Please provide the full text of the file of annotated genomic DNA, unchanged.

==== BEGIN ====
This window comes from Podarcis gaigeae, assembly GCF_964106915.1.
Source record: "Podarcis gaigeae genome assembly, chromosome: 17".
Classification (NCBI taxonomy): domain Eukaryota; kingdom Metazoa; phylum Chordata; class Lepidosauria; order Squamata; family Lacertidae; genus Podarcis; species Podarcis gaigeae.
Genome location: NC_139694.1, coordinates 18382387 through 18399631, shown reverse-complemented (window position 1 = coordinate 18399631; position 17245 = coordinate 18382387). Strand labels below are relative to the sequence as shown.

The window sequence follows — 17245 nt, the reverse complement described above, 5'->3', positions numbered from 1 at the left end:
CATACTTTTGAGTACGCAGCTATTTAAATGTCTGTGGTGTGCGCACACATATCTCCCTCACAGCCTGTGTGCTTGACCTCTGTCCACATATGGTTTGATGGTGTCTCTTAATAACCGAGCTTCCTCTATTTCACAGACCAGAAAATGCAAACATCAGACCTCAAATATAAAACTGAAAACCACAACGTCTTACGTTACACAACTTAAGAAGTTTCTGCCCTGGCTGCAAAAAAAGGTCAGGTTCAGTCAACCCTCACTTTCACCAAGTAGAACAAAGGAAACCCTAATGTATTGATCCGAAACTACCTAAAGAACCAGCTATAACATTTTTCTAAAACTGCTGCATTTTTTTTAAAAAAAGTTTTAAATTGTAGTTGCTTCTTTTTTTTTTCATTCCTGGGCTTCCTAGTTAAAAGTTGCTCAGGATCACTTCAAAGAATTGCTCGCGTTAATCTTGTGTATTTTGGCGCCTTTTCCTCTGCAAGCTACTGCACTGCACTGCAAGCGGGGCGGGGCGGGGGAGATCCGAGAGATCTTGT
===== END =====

This window comes from Podarcis gaigeae, assembly GCF_964106915.1.
Source record: "Podarcis gaigeae genome assembly, chromosome: 17".
Classification (NCBI taxonomy): domain Eukaryota; kingdom Metazoa; phylum Chordata; class Lepidosauria; order Squamata; family Lacertidae; genus Podarcis; species Podarcis gaigeae.
Genome location: NC_139694.1, coordinates 18382387 through 18399631, shown reverse-complemented (window position 1 = coordinate 18399631; position 17245 = coordinate 18382387). Strand labels below are relative to the sequence as shown.

The window sequence follows — 17245 nt, the reverse complement described above, 5'->3', positions numbered from 1 at the left end:
CATACTTTTGAGTACGCAGCTATTTAAATGTCTGTGGTGTGCGCACACATATCTCCCTCACAGCCTGTGTGCTTGACCTCTGTCCACATATGGTTTGATGGTGTCTCTTAATAACCGAGCTTCCTCTATTTCACAGACCAGAAAATGCAAACATCAGACCTCAAATATAAAACTGAAAACCACAACGTCTTACGTTACACAACTTAAGAAGTTTCTGCCCTGGCTGCAAAAAAAGGTCAGGTTCAGTCAACCCTCACTTTCACCAAGTAGAACAAAGGAAACCCTAATGTATTGATCCGAAACTACCTAAAGAACCAGCTATAACATTTTTCTAAAACTGCTGCATTTTTTTTAAAAAAAGTTTTAAATTGTAGTTGCTTCTTTTTTTTTTCATTCCTGGGCTTCCTAGTTAAAAGTTGCTCAGGATCACTTCAAAGAATTGCTCGCGTTAATCTTGTGTATTTTGGCGCCTTTTCCTCTGCAAGCTACTGCACTGCACTGCAAGCGGGGCGGGGCGGGGGAGATCCGAGAGATCTTGT